Read the Bible in a Year
This week, read: Psalms 76-100
At Least Know This
The Book of Psalms is the beautiful poetry of the Jews. Some psalms were sung in public services. Some psalms were sung for private edification. Some follow the rules of various kinds of Hebrew poetry. All Psalms proclaim the greatness of God.
Author and Date
The date of the psalms probably stretches the whole length of Jewish history. Some psalms are easy to date; for example, Psalm 137 dates from the time of the Babylonian Exile (587-538 BC). Others are not easily dated.
Many of the psalms have a superscription (an explanatory note at the beginning of the psalm). Some of the superscriptions are “A Psalm of David.” This does not mean that David wrote the Psalm. It can also be translated “A Psalm about David,” or “A Psalm Dedicated to David.” Probably, many people wrote psalms that were dedicated to the king or describe events in David’s life.
There are also superscriptions such as “To the Choirmaster.” Sometimes there are musical terms, like “Selah”; it is unclear what these terms mean—possibly something like “Now there will be a musical interlude.”
Many of the psalms are written about famous events in the history of the Jews. Some are more personal. Sometimes the psalms are called the “prayer book of the Bible.”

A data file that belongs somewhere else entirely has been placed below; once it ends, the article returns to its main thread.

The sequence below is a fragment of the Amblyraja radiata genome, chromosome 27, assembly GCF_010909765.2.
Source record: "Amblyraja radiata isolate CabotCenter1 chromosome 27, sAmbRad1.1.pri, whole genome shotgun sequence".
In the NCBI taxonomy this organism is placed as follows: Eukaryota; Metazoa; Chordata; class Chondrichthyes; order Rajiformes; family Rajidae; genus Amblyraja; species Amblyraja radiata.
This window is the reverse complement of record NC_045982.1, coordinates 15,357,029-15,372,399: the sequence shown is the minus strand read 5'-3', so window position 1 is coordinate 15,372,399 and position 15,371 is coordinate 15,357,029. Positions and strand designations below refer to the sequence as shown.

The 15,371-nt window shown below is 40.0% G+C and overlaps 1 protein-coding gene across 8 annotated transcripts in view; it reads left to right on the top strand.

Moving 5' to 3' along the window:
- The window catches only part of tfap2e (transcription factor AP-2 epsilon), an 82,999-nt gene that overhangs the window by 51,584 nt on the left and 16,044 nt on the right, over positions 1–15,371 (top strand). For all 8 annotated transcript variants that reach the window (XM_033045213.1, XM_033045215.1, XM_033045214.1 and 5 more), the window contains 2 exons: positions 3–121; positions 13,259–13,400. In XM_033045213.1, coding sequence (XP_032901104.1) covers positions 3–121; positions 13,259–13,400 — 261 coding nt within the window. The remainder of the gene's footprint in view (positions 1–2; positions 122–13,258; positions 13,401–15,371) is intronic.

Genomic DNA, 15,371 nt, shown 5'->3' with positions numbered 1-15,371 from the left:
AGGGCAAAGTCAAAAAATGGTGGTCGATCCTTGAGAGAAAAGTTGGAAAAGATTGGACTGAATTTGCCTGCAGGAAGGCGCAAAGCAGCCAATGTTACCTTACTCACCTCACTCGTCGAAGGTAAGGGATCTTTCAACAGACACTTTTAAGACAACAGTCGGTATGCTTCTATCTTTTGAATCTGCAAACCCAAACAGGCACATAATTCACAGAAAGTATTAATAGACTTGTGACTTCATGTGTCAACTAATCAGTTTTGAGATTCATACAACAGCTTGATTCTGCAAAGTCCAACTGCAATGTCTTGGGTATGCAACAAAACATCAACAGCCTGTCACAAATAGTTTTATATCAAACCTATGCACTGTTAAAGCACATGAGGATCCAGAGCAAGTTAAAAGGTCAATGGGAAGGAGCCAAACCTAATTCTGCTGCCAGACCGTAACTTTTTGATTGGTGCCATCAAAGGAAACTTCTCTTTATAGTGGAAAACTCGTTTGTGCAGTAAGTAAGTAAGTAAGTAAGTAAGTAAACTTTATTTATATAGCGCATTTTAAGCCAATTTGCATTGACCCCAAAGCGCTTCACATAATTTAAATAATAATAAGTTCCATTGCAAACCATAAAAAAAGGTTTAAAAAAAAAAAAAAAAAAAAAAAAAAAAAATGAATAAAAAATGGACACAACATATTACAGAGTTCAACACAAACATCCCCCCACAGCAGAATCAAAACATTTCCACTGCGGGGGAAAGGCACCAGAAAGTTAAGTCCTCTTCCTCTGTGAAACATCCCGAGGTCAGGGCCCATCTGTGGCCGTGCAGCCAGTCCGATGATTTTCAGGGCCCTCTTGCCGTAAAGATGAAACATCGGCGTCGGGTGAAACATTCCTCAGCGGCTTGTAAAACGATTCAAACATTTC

All the psalms are beautiful, and will speak to you differently depending on your life situation.
Some Psalms of note:
· Psalm 88 is a song of lament—a raw anger at God for the circumstances of the author.
· Psalm 89 is a post-exilic writing. The author wonders when God will restore the dynasty of David to rule the land.
· Psalm 91 is a beautiful song testifying that God always rescues his people.
· Psalm 96 is a joyous song of praise.
It is tough to find a psalm that isn’t meaningful in one way or another. Although every psalm is different, and each are beautiful and insightful in their own way.
Life throws a lot of obstacles and challenges our way. Sometimes those challenges are small, and leave us annoyed or exasperated. Other times, those challenges are seismic, and leave us broken or devastated. Whatever our situation, there’s a psalm for that.
Psalm 86 is a good example of an author who calls to God when life is difficult. The psalmist’s confidence is remarkable… Hear my prayer, O Lord; listen to my cry for mercy. In the day of trouble I will call to you, for you will answer me… (86:6-7)
Life throws us a lot of curve balls. But the psalms are anchors of confidence and hope in God’s mercy and majesty.
If you run across a passage that you have questions about, feel free to email the question to me.